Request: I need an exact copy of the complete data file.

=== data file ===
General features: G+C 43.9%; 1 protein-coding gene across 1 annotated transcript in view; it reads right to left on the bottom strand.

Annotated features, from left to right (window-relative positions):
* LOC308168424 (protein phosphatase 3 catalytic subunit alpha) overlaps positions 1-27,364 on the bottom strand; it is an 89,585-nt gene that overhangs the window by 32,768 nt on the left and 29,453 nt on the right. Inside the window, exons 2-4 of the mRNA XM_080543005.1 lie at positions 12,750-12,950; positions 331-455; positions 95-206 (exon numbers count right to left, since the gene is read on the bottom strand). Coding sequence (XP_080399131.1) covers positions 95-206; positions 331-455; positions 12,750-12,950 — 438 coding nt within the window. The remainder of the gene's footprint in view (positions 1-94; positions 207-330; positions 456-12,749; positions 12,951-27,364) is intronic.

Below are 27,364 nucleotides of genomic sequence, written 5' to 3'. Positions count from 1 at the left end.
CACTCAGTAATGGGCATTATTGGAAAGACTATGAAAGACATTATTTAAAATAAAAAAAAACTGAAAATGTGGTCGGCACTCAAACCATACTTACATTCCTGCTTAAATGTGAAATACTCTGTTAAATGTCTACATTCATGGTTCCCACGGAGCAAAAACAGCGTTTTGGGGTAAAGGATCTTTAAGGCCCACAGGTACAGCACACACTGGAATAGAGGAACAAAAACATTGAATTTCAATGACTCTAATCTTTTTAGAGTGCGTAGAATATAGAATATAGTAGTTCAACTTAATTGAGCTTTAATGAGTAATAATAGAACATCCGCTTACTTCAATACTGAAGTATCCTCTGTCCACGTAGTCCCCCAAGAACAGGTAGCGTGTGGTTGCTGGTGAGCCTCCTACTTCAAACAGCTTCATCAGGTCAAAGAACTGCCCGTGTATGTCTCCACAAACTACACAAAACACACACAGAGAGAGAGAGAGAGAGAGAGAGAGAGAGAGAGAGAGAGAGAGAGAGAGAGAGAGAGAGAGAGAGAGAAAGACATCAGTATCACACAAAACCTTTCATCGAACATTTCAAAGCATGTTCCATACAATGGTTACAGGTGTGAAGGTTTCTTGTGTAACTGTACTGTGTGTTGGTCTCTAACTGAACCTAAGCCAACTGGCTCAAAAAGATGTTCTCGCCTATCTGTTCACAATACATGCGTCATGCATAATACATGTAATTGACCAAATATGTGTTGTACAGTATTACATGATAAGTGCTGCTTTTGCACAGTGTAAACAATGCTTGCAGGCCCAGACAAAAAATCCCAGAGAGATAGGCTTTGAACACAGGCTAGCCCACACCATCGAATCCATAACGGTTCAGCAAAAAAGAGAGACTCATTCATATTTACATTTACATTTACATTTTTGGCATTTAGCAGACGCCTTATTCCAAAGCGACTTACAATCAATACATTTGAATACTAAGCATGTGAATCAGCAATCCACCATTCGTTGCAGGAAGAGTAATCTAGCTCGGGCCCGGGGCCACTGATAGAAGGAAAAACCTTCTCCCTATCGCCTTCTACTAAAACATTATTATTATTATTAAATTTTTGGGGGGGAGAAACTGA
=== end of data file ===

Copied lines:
General features: G+C 43.9%; 1 protein-coding gene across 1 annotated transcript in view; it reads right to left on the bottom strand.

Annotated features, from left to right (window-relative positions):
* LOC308168424 (protein phosphatase 3 catalytic subunit alpha) overlaps positions 1-27,364 on the bottom strand; it is an 89,585-nt gene that overhangs the window by 32,768 nt on the left and 29,453 nt on the right. Inside the window, exons 2-4 of the mRNA XM_080543005.1 lie at positions 12,750-12,950; positions 331-455; positions 95-206 (exon numbers count right to left, since the gene is read on the bottom strand). Coding sequence (XP_080399131.1) covers positions 95-206; positions 331-455; positions 12,750-12,950 — 438 coding nt within the window. The remainder of the gene's footprint in view (positions 1-94; positions 207-330; positions 456-12,749; positions 12,951-27,364) is intronic.

Below are 27,364 nucleotides of genomic sequence, written 5' to 3'. Positions count from 1 at the left end.
CACTCAGTAATGGGCATTATTGGAAAGACTATGAAAGACATTATTTAAAATAAAAAAAAACTGAAAATGTGGTCGGCACTCAAACCATACTTACATTCCTGCTTAAATGTGAAATACTCTGTTAAATGTCTACATTCATGGTTCCCACGGAGCAAAAACAGCGTTTTGGGGTAAAGGATCTTTAAGGCCCACAGGTACAGCACACACTGGAATAGAGGAACAAAAACATTGAATTTCAATGACTCTAATCTTTTTAGAGTGCGTAGAATATAGAATATAGTAGTTCAACTTAATTGAGCTTTAATGAGTAATAATAGAACATCCGCTTACTTCAATACTGAAGTATCCTCTGTCCACGTAGTCCCCCAAGAACAGGTAGCGTGTGGTTGCTGGTGAGCCTCCTACTTCAAACAGCTTCATCAGGTCAAAGAACTGCCCGTGTATGTCTCCACAAACTACACAAAACACACACAGAGAGAGAGAGAGAGAGAGAGAGAGAGAGAGAGAGAGAGAGAGAGAGAGAGAGAGAGAGAGAGAGAGAAAGACATCAGTATCACACAAAACCTTTCATCGAACATTTCAAAGCATGTTCCATACAATGGTTACAGGTGTGAAGGTTTCTTGTGTAACTGTACTGTGTGTTGGTCTCTAACTGAACCTAAGCCAACTGGCTCAAAAAGATGTTCTCGCCTATCTGTTCACAATACATGCGTCATGCATAATACATGTAATTGACCAAATATGTGTTGTACAGTATTACATGATAAGTGCTGCTTTTGCACAGTGTAAACAATGCTTGCAGGCCCAGACAAAAAATCCCAGAGAGATAGGCTTTGAACACAGGCTAGCCCACACCATCGAATCCATAACGGTTCAGCAAAAAAGAGAGACTCATTCATATTTACATTTACATTTACATTTTTGGCATTTAGCAGACGCCTTATTCCAAAGCGACTTACAATCAATACATTTGAATACTAAGCATGTGAATCAGCAATCCACCATTCGTTGCAGGAAGAGTAATCTAGCTCGGGCCCGGGGCCACTGATAGAAGGAAAAACCTTCTCCCTATCGCCTTCTACTAAAACATTATTATTATTATTAAATTTTTGGGGGGGAGAAACTGA